Meditations and Discourses on the Glory of Christ,
in His Person, Office, and Grace:
The Differences between Faith and Sight;
applied unto the use of them that believe.
THE THINGS we have thus far discoursed, relating immediately to the person of Christ in itself, may seem to have somewhat of difficulty in them to those whose minds are not duly exercised in the contemplation of heavenly things. To others they are evident in their own experience and instructive to them that are willing to learn. That which remains will be yet more plain to the understanding and capacity of the most ordinary believer. And this is the glory of Christ in His office of Mediator and the discharge thereof. In our beholding the glory of Christ as Mediator the exercise of faith in this life principally consists; so the apostle declares it (Phil. 3:8,10): "Yea doubtless, and I count all things loss for the excellency of the knowledge of Christ Jesus my Lord: that I may know him, and the power of his resurrection, and the fellowship of his sufferings, being made conformable unto his death." This, therefore, we must treat of somewhat more at large.
"There is one God," saith the apostle, "and one mediator between God and men, the man Christ Jesus" (I Tim. 2:5). In that great difference between God and man occasioned by our sin and apostasy from Him, which of itself could issue in nothing but the utter ruin of the whole race of mankind, there was none in heaven or earth, in their original nature and operations, who was meet or able to make up a righteous peace between them. Yet must this be done by a mediator, or cease forever.
This Mediator could not be God Himself absolutely considered; for "a mediator is not of one, but God is one" (Gal. 3:20). Whatever God might do herein in a way of sovereign grace, yet He could not do it in the way of mediation; which yet was necessary to His own glory, as we have at large discoursed elsewhere.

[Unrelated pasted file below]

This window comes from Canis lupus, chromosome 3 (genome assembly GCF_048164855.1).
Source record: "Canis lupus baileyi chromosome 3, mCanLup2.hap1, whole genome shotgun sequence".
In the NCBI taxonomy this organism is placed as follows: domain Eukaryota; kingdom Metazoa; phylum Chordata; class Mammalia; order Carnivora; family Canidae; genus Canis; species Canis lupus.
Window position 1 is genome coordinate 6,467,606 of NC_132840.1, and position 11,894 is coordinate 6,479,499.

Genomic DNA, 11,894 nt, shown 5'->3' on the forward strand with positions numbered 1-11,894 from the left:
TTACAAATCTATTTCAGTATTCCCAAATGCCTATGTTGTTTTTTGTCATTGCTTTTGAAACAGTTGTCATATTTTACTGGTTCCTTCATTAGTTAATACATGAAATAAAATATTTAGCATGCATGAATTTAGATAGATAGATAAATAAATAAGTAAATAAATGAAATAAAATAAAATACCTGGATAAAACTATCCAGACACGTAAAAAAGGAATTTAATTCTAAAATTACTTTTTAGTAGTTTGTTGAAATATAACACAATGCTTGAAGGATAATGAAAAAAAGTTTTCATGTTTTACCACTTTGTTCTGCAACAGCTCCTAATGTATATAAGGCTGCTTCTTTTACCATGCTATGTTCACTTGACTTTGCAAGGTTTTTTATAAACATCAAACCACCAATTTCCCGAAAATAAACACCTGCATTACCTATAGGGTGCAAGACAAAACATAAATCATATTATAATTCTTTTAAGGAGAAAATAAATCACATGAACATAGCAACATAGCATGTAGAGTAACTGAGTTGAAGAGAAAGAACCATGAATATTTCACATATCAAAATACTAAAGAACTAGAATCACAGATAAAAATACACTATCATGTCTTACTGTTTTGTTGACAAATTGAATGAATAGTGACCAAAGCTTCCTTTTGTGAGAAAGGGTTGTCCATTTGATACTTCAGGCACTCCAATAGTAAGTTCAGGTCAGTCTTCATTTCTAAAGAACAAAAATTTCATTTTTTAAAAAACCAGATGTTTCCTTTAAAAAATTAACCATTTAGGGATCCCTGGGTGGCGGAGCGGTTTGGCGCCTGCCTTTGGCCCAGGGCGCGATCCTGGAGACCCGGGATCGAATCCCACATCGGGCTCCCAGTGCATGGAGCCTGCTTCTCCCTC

And as for creatures, there was none in heaven or earth that was meet to undertake this office. For "if one man sin against another, the judge shall judge him; but if a man sin against the Lord, who shall entreat for him?" (I Sam. 2:25). There is not "any daysman betwixt us, that might lay his hand upon us both" (Job 9:33).
In this state of things the Lord Christ, as the Son of God, said, "Lo, I come to do thy will, O God. Sacrifice and burnt-offerings thou wouldest not, but a body hast thou prepared me; and, Lo, I come to do thy will" (Heb. 10:5,9). By the assumption of our nature into union with Himself, in His own divine person He became every way meet for the discharge of this office, and undertakes it accordingly.
That which we inquire after at present is the glory of Christ in this and how we may behold that glory. And there are three ways in which we may look at it:
First, in His assuming of this office